The prostate gland is a part of the body that few people know much about.
Not surprisingly, lots of people think the prostate has something to do with regulating the flow of urine, because if there is a problem in the prostate, urination can become painful or difficult. The prostate is actually part of the male reproductive system. Most people don’t know what it does and even scientists aren’t sure about all its functions. That’s why we sometimes call it the Secret Sex Gland.
The prostate makes and secretes prostatic fluid, one of the five major fluids that make up semen. Semen is the ‘bodyguard’ for sperm. Sperm make up only about 10% of the semen. The other 90% is, in effect, protection and nourishment for the sperm. The prostatic fluid gives ejaculate its typical milky colour. It makes up about a third of the entire ejaculate volume.
What can go wrong with the prostate?
The prostate is a part of the body that men often do not find out about until something goes wrong with it.
The following conditions can affect the prostate:
Prostatitis can affect men of any age. It is an inflammation of the prostate. It causes pain and difficulty when peeing. Prostatitis can also cause pain in the pelvis, genitals, rectum and on ejaculation. It can also cause fever.
BPH stands for Benign Prostatic Hyperplasia and Benign Prostatic Hypertrophy two conditions comming in older men. BPH is most likely to effect men over the age of 60. The prostate gland gets slowly bigger, causing difficulty or pain when peeing.
The symptoms can get slowly worse. There are several treatments available.
BPH does not lead to cancer, or increase the risk of cancer developing.
PIN stands for Prostatic Intraepithelial Neoplasia. This is a pre-cancerous condition that affects cells in the prostate.
Prostate cancer is a disease that occurs in men mostly over the age of 50. It can occur in younger men but this is very rare indeed.
Why exactly anyone develops prostate cancer at any time is not known. It is thought that some people have a genetic predisposition to prostate cancer, but there may also be factors which bring it on earlier in life. Although very little is know about how to prevent prostate cancer, we have assembled some information on how you can perhaps reduce your risk.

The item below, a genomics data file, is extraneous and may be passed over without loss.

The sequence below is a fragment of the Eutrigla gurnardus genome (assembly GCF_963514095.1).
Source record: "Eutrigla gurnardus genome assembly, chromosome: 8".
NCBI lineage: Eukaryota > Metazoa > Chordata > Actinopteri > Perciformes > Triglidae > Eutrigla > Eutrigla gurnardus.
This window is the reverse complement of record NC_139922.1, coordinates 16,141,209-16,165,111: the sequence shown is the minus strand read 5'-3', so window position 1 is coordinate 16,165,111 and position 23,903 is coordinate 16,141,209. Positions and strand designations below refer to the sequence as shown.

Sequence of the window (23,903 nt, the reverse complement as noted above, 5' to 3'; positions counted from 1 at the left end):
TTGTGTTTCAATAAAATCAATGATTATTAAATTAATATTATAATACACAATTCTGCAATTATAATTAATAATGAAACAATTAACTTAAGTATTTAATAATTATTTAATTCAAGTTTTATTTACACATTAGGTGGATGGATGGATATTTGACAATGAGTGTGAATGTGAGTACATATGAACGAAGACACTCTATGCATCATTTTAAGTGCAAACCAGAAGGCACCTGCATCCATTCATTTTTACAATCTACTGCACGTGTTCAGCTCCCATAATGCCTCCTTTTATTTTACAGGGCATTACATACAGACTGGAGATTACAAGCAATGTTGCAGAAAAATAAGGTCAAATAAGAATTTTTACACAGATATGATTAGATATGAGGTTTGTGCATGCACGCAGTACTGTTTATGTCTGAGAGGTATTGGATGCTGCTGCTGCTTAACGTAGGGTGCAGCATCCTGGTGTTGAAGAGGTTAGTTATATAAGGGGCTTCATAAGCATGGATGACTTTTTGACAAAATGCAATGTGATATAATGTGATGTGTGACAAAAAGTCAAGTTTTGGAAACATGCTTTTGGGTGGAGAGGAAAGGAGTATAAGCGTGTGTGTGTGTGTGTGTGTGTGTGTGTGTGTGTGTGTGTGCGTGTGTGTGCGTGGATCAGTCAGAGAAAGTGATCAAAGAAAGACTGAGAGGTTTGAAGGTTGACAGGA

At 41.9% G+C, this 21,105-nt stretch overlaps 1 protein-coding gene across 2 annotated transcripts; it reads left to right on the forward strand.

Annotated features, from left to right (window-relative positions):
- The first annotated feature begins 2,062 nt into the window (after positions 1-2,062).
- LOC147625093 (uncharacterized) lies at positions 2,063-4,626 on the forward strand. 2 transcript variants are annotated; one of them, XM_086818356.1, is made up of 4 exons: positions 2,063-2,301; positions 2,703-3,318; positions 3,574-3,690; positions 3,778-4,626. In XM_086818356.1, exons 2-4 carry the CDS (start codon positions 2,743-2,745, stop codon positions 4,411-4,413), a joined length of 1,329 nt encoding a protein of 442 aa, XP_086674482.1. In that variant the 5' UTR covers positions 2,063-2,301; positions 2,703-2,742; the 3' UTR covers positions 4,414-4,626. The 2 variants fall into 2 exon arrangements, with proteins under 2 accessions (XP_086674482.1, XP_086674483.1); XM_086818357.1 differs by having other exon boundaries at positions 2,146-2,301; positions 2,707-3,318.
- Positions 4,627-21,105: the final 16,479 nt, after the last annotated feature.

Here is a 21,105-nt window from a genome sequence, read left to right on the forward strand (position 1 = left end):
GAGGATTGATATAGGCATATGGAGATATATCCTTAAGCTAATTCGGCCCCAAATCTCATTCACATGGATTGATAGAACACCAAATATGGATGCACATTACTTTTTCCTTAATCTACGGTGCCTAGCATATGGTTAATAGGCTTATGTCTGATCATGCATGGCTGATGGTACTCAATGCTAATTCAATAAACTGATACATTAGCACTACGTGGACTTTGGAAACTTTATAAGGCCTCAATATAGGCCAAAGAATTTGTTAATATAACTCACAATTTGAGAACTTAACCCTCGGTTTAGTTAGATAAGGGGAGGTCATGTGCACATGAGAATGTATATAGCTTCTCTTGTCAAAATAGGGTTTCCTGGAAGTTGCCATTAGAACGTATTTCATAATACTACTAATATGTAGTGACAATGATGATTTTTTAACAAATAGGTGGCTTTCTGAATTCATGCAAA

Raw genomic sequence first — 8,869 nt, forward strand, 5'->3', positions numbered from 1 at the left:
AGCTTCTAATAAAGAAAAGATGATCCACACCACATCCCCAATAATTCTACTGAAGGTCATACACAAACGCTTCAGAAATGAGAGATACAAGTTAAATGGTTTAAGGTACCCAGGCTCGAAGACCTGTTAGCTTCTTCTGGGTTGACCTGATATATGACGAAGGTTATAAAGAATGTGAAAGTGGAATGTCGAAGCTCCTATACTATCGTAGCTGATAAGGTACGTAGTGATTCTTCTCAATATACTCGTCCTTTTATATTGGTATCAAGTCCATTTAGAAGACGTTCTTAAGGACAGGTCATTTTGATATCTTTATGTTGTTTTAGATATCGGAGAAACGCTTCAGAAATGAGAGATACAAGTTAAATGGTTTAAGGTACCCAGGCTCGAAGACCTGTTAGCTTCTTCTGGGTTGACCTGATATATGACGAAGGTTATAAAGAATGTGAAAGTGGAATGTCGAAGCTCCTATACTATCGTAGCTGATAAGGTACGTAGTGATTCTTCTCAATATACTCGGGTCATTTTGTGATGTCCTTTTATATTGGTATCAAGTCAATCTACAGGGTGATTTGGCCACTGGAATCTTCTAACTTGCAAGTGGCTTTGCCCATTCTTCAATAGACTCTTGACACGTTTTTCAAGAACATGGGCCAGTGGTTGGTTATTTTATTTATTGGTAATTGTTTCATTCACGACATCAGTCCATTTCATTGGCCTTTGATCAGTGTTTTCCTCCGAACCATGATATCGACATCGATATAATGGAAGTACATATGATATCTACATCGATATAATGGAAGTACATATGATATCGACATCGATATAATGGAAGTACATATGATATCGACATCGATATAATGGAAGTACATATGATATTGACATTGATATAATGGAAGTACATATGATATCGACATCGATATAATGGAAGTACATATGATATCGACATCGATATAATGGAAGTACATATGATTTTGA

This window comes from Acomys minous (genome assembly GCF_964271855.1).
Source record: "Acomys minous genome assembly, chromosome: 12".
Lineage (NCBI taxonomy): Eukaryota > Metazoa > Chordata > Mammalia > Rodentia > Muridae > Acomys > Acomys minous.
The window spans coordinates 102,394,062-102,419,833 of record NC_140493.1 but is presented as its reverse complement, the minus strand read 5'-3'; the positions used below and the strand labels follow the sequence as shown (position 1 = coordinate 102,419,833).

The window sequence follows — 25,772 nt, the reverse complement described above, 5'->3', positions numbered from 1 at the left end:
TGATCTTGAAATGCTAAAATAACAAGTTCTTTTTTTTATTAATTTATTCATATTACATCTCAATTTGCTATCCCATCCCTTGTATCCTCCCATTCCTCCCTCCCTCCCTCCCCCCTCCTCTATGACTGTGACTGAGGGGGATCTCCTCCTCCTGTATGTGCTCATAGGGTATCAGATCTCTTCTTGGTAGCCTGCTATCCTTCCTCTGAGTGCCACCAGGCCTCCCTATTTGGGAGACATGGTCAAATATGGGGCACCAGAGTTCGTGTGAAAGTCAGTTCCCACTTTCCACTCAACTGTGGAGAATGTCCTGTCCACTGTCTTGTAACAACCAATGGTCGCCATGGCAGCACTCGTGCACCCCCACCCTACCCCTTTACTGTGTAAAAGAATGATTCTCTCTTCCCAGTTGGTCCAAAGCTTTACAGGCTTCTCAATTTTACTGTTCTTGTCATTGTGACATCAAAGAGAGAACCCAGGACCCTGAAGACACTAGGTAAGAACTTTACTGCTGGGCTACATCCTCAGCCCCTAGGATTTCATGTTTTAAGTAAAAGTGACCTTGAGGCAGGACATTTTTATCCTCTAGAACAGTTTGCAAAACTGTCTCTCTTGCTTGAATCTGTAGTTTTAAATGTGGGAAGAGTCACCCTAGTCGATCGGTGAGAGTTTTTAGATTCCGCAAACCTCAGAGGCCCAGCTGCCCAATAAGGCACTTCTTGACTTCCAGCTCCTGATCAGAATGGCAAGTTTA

Caught early on, prostate cancer is a very treatable disease. Unfortunately about half the men who are diagnosed with prostate cancer are diagnosed at a late stage when the disease is less treatable. It is therefore important to be aware of your prostate's health after the age of 45. Being aware of the signs that something might be wrong, and going for regular health checks with your GP can help you catch the disease in the bud before it becomes more serious.
Being diagnosed with prostate cancer can seem like a death sentance, but for many men the disease progresses very slowly. Indeed many men die with prostate cancer, but not because of it. There is a wide range of treatments available for localised prostate cancer, and most men will be given a choice. We provide you with clear information about the different treatment options available to you, to help you make an informed choice.
For men who have been diagnosed with advanced prostate cancer, management of the disease is more possible than a cure. Again, there are a number of different treatments available which can control the spread of the cancer or treat painful side effects. Although choice may be limited due to your own circumstances, it is good to know about what is happening to you.
Everyone who is diagnosed with cancer will learn to live with it, whether they are cured, or have the advanced form of the disease. The Prostate Cancer Charity is dedicated to helping you through the difficulties.
How do I check for it?
All prostate problems can make the gland enlarged or become inflamed. This may make urinating more difficult. It can affect your quality of life and also your health.
The kind of symptoms you might have from any prostate problem are:
- A frequent need to urinate, especially at night
- A need to rush to the toilet, so that you may even wet yourself at times
- Difficulty starting to pee
- Straining or taking a long time to finish
- A weak flow
- A feeling that your bladder has not emptied properly
- Pain on peeing
- Pain on ejaculating
- Pain in the genitals
Prostate cancer is the most serious prostate problem. Apart from problems urinating, other symptoms may include:
- lower back pain
- difficulty in getting or keeping an erection
- pain in the hips or pelvis
- blood in the urine
Some prostate problems are more serious than others. If you are concerned about your symptoms you should make an appointment to see your GP. They may give you a number of tests in order to make a diagnosis.
We have more information on Prostate Cancer at the Brunswick offices, or you can look online at the UK Prostate Cancer Charity website here :